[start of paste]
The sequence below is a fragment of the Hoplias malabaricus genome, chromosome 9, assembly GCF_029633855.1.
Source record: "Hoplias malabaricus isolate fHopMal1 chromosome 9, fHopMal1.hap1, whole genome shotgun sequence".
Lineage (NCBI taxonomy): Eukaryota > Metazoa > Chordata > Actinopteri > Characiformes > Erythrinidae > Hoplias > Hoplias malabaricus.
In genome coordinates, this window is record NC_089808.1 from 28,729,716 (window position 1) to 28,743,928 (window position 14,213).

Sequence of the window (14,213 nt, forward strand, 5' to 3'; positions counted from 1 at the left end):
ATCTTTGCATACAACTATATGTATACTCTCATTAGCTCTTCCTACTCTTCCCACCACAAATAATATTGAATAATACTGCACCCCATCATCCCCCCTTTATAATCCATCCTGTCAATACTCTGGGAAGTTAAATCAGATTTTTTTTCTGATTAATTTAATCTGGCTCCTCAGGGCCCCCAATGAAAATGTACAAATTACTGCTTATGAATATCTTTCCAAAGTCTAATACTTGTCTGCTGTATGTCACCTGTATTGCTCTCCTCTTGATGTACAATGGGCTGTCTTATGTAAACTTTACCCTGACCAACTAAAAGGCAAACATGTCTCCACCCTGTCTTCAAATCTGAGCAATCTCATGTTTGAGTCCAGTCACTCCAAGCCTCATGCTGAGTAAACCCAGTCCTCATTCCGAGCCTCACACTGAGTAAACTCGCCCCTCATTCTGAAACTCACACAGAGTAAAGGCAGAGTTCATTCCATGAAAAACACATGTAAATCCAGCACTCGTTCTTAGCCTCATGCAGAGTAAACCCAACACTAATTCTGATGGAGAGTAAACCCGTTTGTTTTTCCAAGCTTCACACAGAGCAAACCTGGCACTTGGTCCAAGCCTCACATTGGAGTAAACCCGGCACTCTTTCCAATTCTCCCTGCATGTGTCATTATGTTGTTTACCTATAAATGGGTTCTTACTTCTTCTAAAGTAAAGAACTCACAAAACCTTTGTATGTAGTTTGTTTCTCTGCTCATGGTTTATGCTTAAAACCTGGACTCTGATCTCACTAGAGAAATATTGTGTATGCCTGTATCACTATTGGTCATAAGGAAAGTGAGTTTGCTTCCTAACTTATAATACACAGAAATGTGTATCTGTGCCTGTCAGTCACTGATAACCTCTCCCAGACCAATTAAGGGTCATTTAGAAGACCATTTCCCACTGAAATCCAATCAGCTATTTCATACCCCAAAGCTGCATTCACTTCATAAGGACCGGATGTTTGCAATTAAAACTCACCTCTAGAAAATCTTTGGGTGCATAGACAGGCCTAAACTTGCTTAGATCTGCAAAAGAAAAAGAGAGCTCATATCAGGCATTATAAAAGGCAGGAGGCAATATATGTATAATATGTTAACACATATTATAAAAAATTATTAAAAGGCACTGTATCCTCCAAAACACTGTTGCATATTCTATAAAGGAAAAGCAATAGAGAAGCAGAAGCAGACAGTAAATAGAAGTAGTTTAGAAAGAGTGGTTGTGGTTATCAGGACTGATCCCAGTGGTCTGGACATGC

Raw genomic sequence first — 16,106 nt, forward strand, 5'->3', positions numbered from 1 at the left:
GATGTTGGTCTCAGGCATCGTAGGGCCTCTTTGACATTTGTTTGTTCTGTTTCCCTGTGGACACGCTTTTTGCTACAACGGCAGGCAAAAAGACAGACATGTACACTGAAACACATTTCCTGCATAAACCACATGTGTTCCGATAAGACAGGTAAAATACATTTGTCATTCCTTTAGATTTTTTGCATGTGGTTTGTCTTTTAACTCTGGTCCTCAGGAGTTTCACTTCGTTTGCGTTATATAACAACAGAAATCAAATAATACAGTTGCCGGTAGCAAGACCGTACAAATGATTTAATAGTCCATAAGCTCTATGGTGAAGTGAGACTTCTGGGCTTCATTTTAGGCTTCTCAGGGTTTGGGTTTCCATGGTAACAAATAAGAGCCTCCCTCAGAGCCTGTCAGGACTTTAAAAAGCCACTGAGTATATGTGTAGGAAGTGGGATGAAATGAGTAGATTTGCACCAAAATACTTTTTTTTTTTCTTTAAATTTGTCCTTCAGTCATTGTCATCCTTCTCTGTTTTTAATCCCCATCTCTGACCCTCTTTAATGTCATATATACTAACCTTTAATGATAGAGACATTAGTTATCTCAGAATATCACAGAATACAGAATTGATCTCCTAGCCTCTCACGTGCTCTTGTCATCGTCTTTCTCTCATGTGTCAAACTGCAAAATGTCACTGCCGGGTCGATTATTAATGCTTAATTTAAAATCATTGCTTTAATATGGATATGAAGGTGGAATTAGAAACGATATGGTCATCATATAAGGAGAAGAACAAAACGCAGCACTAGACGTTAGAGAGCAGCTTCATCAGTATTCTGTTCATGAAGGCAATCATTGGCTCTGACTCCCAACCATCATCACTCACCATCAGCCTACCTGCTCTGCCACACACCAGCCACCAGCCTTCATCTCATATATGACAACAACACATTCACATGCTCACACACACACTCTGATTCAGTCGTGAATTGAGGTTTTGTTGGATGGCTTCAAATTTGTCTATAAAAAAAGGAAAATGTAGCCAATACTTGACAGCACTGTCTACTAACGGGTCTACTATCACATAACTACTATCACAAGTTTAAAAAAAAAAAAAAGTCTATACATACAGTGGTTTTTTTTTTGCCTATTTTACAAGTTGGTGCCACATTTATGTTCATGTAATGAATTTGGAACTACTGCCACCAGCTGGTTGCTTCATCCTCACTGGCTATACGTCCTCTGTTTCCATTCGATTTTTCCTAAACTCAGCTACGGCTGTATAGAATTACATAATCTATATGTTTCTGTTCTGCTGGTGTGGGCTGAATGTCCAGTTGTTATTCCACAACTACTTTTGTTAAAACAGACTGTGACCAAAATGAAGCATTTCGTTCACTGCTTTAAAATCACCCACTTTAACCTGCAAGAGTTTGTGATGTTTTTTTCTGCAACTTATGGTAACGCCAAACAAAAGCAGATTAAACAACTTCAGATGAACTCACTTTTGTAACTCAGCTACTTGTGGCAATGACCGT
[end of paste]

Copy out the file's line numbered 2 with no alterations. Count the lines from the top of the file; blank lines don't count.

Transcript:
Source record: "Hoplias malabaricus isolate fHopMal1 chromosome 9, fHopMal1.hap1, whole genome shotgun sequence".